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The Un-box Room Box

My urban patio scene is large.  And given that I'm still chugging away at my mid-century build and some other ideas in the pipeline, space will get short.  I decided that I wasn't going to make the patio a traditional room box, but rather an un-boxed room box.  I'm at a loss for clever words/phrases to describe it!

The 2 walls and the base are not attached, just 3 slabs of wood.  I used a few books and vases to prop the walls up.  Next time I have my table saw out, I plan to cut a wood triangle and put a 90 degree groove in it to essentially keep the two walls together at the top while I use the scene.  The beauty of this design means I can use different backgrounds, or use the walls for other photo shoots.

The Pool

The pool is a trimmed with some scrap baseboard trim I had laying around.  On top of the trim and the "water" area, I applied wall spackle.  Or wall filler.  Or wall patch filler...whatever you call the stuff that fills holes in a drywall or plaster wall.  I then used a simple yellow sponge with a green scrubby top to texture the stucco.

The pool was my first foray into this magical water for model making.  There are a few brands out there, Magic Water and Woodland Scenics.  Both are "pour and done!" No mixing products.  That said, you can only pour 3-4mm thick at a time. In the end I did 3 pours waiting 24 hours between layers as directed.  By chance I watched a YouTube video about the water and it said that it can be cloudy for a few weeks as it slooooooooowly cures, but in the end it will dry clear.  Between pour 2 and 3 it was cloudy.  And it had every changing sections of cloudy for 3 weeks!  It finally cured and is now clear.

Had I not known about the cloudiness being normal, you might have seen that plywood go flying out my front door!

The Stones

I had enough egg cartons for the stones, but the thought of painting and cutting them up was too much.  So I took the $10.99 route.  I went to the art store and found some thick, rough, texture paper for painting and decided that it looked like stone.

The paper was 22 by 30 inches, so I have A LOT of stone available for future projects.  I took a variety of grey, off-white and brown paints and made a mess on the paper.  Then I proceeded to cut it into bricks.  The process was quick and painless, and took much less effort then egg cartons.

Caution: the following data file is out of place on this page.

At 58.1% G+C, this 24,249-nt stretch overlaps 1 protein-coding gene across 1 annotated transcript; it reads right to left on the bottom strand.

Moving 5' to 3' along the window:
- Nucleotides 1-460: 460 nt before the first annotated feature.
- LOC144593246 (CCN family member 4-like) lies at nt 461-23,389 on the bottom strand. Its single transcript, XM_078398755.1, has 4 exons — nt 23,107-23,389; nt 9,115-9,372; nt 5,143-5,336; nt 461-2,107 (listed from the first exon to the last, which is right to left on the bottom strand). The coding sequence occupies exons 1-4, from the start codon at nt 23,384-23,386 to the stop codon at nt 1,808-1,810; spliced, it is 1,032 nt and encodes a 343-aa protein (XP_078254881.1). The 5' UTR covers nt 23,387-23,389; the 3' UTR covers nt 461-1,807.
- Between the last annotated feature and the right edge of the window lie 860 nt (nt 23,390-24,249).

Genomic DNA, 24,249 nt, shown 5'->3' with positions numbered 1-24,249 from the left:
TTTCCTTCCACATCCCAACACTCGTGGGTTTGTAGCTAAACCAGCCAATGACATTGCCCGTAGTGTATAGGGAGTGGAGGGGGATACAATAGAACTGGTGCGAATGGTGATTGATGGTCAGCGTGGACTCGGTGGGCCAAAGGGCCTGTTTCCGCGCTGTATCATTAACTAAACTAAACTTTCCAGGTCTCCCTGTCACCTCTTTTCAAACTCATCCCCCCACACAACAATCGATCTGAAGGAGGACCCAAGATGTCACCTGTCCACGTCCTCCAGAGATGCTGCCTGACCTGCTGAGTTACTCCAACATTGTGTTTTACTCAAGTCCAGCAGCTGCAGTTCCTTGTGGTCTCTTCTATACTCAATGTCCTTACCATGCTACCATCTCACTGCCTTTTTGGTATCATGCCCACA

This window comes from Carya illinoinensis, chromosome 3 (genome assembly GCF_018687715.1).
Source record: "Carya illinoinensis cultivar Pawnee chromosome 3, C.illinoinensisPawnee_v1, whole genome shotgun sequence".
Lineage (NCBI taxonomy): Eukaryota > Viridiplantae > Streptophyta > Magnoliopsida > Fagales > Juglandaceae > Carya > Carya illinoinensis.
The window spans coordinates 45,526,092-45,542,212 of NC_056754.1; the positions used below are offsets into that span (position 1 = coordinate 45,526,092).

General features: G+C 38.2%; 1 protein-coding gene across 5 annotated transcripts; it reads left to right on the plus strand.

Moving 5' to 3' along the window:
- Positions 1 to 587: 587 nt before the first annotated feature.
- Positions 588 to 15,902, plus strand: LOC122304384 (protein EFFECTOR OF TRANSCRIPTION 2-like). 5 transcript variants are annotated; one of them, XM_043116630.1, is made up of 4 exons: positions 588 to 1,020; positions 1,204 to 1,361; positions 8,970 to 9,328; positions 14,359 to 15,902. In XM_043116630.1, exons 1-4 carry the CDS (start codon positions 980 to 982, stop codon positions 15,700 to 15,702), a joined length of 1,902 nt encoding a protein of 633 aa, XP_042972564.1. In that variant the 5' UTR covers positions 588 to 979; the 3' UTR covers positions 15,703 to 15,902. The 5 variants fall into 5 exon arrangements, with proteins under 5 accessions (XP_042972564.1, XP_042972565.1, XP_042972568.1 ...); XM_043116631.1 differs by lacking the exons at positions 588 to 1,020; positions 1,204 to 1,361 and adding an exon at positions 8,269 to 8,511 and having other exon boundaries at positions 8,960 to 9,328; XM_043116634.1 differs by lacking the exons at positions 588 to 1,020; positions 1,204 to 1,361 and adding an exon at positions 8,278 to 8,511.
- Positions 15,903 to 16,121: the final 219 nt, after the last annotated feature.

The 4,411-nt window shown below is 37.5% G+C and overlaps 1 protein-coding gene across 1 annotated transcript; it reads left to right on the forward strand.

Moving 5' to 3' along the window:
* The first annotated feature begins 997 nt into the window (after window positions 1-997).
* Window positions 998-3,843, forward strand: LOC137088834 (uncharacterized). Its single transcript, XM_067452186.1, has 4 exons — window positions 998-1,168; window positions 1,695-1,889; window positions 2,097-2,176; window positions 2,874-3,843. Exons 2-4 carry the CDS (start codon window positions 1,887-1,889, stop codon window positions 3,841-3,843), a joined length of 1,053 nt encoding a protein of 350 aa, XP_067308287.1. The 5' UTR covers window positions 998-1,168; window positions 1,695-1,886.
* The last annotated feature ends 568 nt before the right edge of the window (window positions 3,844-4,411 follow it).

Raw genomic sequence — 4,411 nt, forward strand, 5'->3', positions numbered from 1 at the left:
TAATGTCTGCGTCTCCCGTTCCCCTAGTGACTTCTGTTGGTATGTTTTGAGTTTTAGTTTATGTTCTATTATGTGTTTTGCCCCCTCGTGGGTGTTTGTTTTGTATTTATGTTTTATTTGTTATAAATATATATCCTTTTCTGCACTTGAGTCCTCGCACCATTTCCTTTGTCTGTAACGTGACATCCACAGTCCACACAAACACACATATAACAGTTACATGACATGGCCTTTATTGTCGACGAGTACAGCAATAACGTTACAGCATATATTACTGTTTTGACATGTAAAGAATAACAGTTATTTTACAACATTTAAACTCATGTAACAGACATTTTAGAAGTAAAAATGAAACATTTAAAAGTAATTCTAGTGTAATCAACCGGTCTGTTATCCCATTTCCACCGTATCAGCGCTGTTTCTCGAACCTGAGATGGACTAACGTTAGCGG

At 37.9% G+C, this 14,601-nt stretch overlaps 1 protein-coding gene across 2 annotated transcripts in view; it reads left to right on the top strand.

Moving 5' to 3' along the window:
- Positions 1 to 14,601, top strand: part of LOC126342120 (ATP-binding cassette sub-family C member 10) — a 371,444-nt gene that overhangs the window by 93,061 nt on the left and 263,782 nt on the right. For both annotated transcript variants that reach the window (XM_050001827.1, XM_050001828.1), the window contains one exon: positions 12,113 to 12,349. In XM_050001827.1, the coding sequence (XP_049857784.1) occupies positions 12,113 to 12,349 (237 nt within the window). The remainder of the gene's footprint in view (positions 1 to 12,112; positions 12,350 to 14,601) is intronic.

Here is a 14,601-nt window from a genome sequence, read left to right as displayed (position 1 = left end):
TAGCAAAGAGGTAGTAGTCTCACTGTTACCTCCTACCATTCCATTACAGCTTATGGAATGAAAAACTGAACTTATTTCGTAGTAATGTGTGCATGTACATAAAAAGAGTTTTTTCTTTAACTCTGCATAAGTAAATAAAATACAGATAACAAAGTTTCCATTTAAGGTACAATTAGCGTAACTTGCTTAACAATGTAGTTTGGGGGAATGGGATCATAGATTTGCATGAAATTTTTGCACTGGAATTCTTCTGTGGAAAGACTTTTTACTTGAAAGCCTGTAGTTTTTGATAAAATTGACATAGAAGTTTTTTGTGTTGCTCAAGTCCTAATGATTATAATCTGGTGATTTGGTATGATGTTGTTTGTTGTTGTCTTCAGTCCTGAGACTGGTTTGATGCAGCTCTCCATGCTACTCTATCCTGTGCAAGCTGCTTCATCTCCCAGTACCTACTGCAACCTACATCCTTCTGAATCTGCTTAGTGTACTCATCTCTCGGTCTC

Some might take the time to use a ruler and make marks for the herringbone pattern.  I did not.  Sheer laziness.  I did, however, find the center of the board and made a mark there so I had a starting point, but that was it.

Once the tiles were laid, I sealed the bricks with a water based top coat and used the wall spackle as grout.  Then came many washes with brown and grey to dirty it up.  

The Concrete Walls

I have always wanted to try making a concrete effect for a mini project.  I didn't know where to start, never had the right project and was worried it would look like garbage once I had it finished.  Well, on a hope and a prayer, I took the wall spackle and gave it a try!

There are many types of concrete walls.  Do a quick internet search and you'll see there are long panels, square panels, panels with pipes, and panels you can see holes where rebar existed.  Many options, all worthy of re-creation.  I decided to keep this first try simple with just tall panels.

I mixed the spackle with grey paint to lessen the paint needed to finish it at the end.  I then divided the walls into equal sized panels.  I taped off every second panel.  It's a two step process.  Then I applied the spackle and textured with my fancy yellow/green sponge. You definitely need an image of concrete as you texture to get the right smooches and stippling.  

Once the sections started to dry I removed the tape.  The following day, I applied tape to the spackled sections and spackled the unspackled panels.  Valuable lesson: you don't need to intentionally leave a space between the panels for effect.  I moved the tape over too far and left a huge, unnatural gap.  I then re-taped right along the stucco line and it became clear that the adjoining panels were distinct with a line between the spackle.

After everything was dry I sanded with a fine grit sand paper.  This is KEY to getting the concrete look, because it removes any obvious sponge marks or unnatural swirls.

Then its just a few simple coats of medium grey paint and a few well placed dabs of darker grey applied with a sponge.

It's a room box, no its an un-box room box!  And now its sitting in its 3 panel form neatly in my basement not taking up valuable real estate. 

Greetings From The Mini-Miniaturist

Miss Kitty is now 6 and quite the miniaturist.  She sets scenes with all her dolls and Lego on a daily basis.  But when she saw all these mini goodies out, she couldn't resist getting in there with mom!

Using my minis and a huge selection of her own, she made her own patio scenes.  No mini can be left behind, everything gets into her scene no matter the obstacle or lack of space.

I promised her I would post her accomplishments.